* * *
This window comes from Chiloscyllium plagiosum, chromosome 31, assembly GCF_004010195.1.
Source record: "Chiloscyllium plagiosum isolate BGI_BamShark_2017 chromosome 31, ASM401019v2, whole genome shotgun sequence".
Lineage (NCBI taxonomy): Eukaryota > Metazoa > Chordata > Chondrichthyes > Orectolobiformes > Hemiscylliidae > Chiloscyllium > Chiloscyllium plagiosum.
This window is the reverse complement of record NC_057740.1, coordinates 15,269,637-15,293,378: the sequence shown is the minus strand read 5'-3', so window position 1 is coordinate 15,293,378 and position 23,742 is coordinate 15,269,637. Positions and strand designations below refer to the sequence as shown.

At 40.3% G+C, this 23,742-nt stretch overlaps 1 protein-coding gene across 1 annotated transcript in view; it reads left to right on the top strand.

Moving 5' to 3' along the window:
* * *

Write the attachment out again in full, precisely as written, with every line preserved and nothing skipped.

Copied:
This window comes from Chiloscyllium plagiosum, chromosome 31, assembly GCF_004010195.1.
Source record: "Chiloscyllium plagiosum isolate BGI_BamShark_2017 chromosome 31, ASM401019v2, whole genome shotgun sequence".
Lineage (NCBI taxonomy): Eukaryota > Metazoa > Chordata > Chondrichthyes > Orectolobiformes > Hemiscylliidae > Chiloscyllium > Chiloscyllium plagiosum.
This window is the reverse complement of record NC_057740.1, coordinates 15,269,637-15,293,378: the sequence shown is the minus strand read 5'-3', so window position 1 is coordinate 15,293,378 and position 23,742 is coordinate 15,269,637. Positions and strand designations below refer to the sequence as shown.

At 40.3% G+C, this 23,742-nt stretch overlaps 1 protein-coding gene across 1 annotated transcript in view; it reads left to right on the top strand.

Moving 5' to 3' along the window: